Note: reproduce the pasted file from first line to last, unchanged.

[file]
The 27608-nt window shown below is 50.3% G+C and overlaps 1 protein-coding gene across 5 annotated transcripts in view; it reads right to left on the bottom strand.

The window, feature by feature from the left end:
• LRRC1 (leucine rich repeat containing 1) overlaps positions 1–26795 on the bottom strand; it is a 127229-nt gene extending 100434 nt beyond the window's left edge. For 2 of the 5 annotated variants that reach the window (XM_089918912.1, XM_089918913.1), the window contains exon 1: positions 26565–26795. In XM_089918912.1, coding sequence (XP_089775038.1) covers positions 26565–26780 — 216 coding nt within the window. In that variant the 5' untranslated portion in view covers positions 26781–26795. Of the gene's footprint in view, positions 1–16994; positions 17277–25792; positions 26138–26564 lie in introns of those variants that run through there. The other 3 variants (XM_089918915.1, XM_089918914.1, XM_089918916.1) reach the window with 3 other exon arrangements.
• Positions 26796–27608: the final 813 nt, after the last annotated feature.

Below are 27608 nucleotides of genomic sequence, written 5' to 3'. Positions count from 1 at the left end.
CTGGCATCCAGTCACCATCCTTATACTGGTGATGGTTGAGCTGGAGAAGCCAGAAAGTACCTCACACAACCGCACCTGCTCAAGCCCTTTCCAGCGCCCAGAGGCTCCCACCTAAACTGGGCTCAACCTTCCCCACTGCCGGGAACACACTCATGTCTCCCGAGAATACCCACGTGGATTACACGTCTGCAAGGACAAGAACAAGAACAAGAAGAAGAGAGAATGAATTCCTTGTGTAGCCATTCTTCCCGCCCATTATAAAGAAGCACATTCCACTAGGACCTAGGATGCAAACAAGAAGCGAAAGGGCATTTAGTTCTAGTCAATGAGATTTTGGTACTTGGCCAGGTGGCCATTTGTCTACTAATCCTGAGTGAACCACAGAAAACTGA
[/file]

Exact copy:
The 27608-nt window shown below is 50.3% G+C and overlaps 1 protein-coding gene across 5 annotated transcripts in view; it reads right to left on the bottom strand.

The window, feature by feature from the left end:
• LRRC1 (leucine rich repeat containing 1) overlaps positions 1–26795 on the bottom strand; it is a 127229-nt gene extending 100434 nt beyond the window's left edge. For 2 of the 5 annotated variants that reach the window (XM_089918912.1, XM_089918913.1), the window contains exon 1: positions 26565–26795. In XM_089918912.1, coding sequence (XP_089775038.1) covers positions 26565–26780 — 216 coding nt within the window. In that variant the 5' untranslated portion in view covers positions 26781–26795. Of the gene's footprint in view, positions 1–16994; positions 17277–25792; positions 26138–26564 lie in introns of those variants that run through there. The other 3 variants (XM_089918915.1, XM_089918914.1, XM_089918916.1) reach the window with 3 other exon arrangements.
• Positions 26796–27608: the final 813 nt, after the last annotated feature.

Below are 27608 nucleotides of genomic sequence, written 5' to 3'. Positions count from 1 at the left end.
CTGGCATCCAGTCACCATCCTTATACTGGTGATGGTTGAGCTGGAGAAGCCAGAAAGTACCTCACACAACCGCACCTGCTCAAGCCCTTTCCAGCGCCCAGAGGCTCCCACCTAAACTGGGCTCAACCTTCCCCACTGCCGGGAACACACTCATGTCTCCCGAGAATACCCACGTGGATTACACGTCTGCAAGGACAAGAACAAGAACAAGAAGAAGAGAGAATGAATTCCTTGTGTAGCCATTCTTCCCGCCCATTATAAAGAAGCACATTCCACTAGGACCTAGGATGCAAACAAGAAGCGAAAGGGCATTTAGTTCTAGTCAATGAGATTTTGGTACTTGGCCAGGTGGCCATTTGTCTACTAATCCTGAGTGAACCACAGAAAACTGA